How to: Survive a Major Hurricane comfortably when it hits Houston and the aftermath

After going through Hurricane Ike blasted through Galveston and the Houston area last year, here’s a few tips that I think could be helpful. These tips are more about comfort, rather than emergency or medical-related. Chances are, you’ll probably survive if you:

  1. DON’T stay in Galveston or along the coastal areas – That’s just plain foolish. If the storm surge is really bad, you’ll probably be calling for help very fast, and you’re putting other peoples’ lives in danger to save you, when you should have left while you had the chance. It costs lots of money, time, and potential lives when you strand yourself out there. If you live there, put all your most valuable possessions in some safe or hiding place that can last, and vamoose.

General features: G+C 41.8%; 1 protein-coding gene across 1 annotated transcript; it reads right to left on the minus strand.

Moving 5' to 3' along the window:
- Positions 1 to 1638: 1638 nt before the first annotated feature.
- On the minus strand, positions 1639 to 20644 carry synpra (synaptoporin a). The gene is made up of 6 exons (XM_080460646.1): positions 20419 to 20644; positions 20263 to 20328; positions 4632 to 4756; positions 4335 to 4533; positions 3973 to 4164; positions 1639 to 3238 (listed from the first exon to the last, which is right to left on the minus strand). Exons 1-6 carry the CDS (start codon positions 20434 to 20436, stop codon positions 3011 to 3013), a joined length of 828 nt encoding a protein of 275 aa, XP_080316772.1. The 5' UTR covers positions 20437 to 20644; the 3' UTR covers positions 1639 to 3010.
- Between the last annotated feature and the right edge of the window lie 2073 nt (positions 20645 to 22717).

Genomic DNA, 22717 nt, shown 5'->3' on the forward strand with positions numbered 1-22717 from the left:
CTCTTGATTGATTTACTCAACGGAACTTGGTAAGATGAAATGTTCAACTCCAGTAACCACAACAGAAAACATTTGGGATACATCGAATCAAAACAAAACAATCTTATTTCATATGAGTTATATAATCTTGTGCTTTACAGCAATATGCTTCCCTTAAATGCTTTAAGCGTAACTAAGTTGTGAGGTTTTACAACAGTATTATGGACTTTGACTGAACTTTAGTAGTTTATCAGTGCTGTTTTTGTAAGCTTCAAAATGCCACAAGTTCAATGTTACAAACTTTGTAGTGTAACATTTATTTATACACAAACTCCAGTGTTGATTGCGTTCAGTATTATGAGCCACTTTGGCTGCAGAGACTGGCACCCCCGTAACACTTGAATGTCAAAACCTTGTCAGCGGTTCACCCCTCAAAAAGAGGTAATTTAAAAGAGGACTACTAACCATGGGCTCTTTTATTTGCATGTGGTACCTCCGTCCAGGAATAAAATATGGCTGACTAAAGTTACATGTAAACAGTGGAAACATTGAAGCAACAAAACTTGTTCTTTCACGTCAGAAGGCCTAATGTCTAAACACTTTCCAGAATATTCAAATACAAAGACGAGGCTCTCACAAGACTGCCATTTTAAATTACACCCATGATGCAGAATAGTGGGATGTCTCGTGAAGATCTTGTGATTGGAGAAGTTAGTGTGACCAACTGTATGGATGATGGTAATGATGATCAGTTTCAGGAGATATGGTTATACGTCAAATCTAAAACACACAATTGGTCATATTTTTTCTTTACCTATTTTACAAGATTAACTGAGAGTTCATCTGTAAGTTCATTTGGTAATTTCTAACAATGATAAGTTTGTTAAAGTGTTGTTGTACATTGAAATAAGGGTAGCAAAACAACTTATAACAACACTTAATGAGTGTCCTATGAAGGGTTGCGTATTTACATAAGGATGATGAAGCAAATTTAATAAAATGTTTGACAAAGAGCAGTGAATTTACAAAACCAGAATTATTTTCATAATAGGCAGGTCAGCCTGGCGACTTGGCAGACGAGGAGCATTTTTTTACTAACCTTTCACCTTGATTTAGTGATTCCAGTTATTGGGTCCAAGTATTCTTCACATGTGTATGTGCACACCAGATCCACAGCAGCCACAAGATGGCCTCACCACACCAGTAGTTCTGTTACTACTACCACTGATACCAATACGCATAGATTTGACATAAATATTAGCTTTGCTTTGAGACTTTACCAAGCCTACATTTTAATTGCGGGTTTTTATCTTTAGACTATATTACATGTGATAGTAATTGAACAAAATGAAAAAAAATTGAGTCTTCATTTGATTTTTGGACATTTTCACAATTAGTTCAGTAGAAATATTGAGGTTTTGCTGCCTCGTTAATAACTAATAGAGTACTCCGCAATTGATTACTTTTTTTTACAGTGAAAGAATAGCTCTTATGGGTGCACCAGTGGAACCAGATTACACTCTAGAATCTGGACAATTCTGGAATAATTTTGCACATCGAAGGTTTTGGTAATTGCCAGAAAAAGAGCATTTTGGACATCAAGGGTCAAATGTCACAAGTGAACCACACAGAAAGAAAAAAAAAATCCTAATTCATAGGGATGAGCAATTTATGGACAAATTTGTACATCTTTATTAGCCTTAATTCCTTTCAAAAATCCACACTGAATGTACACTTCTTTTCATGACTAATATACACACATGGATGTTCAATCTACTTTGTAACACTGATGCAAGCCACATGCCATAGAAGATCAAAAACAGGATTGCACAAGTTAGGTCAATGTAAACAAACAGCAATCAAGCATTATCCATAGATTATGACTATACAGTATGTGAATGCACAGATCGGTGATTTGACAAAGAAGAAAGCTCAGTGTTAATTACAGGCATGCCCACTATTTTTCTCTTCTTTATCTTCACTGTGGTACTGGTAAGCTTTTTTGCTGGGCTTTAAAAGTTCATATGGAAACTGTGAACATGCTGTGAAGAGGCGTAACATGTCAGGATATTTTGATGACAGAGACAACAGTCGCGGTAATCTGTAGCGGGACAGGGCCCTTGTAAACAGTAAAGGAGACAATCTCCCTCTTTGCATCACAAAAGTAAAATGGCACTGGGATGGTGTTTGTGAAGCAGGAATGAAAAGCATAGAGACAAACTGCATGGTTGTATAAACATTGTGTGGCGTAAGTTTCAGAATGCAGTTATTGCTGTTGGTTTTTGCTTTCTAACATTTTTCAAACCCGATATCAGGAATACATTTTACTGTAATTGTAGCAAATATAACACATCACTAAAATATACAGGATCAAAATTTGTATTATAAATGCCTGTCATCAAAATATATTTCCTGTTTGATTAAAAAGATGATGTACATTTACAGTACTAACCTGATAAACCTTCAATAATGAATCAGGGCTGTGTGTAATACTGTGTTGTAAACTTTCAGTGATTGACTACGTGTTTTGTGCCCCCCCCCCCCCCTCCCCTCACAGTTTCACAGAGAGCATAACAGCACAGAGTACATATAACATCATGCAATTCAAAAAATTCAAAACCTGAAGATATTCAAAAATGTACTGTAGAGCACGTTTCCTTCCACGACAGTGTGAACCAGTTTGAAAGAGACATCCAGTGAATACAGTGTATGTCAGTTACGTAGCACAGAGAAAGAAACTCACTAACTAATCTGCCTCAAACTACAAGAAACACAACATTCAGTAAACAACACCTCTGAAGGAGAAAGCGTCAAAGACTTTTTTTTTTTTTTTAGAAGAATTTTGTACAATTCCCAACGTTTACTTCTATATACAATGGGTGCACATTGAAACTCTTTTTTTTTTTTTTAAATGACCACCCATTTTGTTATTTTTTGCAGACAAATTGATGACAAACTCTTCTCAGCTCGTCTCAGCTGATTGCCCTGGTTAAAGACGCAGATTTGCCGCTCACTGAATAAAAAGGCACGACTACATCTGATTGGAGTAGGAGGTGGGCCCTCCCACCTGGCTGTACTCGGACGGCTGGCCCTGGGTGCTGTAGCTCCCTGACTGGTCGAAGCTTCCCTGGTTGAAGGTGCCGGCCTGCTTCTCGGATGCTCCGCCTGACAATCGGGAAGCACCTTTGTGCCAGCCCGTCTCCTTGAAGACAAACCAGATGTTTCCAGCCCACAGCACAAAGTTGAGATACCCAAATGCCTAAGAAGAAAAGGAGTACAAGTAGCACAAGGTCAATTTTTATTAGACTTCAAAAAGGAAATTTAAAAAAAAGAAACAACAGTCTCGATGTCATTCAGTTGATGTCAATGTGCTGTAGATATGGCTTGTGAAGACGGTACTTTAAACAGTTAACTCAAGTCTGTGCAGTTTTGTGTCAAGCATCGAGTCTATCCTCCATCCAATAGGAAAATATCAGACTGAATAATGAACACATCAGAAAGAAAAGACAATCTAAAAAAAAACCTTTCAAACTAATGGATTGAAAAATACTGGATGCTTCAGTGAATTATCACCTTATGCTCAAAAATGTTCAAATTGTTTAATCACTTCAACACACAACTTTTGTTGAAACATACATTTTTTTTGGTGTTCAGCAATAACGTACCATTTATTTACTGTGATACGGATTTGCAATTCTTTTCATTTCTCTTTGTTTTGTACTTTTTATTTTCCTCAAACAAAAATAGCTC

2. DON’T stay outside – Debris can hit you, you might be swept off your feet by the wind, knocked in the storm surge, etc. Better safe than sorry, but still there are people that actually do this. Unless there’s some emergency inside the house, like a fire or a murderer or whatever, stay inside!
  3. BE CAREFUL with your energy generator – There was a good number of articles where people put generators in their garage or even their house, and people got sick or died from carbon monoxide poisoning. Don’t do that! Keep it outside under a tarp or something.
  4. DON’T evacuate if you live in Houston – If you live in Houston, there’s a very good chance you’ll be fine. If you pack up and hit the road, you’ll just be adding congestion to the freeways for the people fleeing from the coastal areas. People from the coastal areas NEED to evacuate, and pretty much all Houstonians, especially those from the northwest, do not need to evacuate.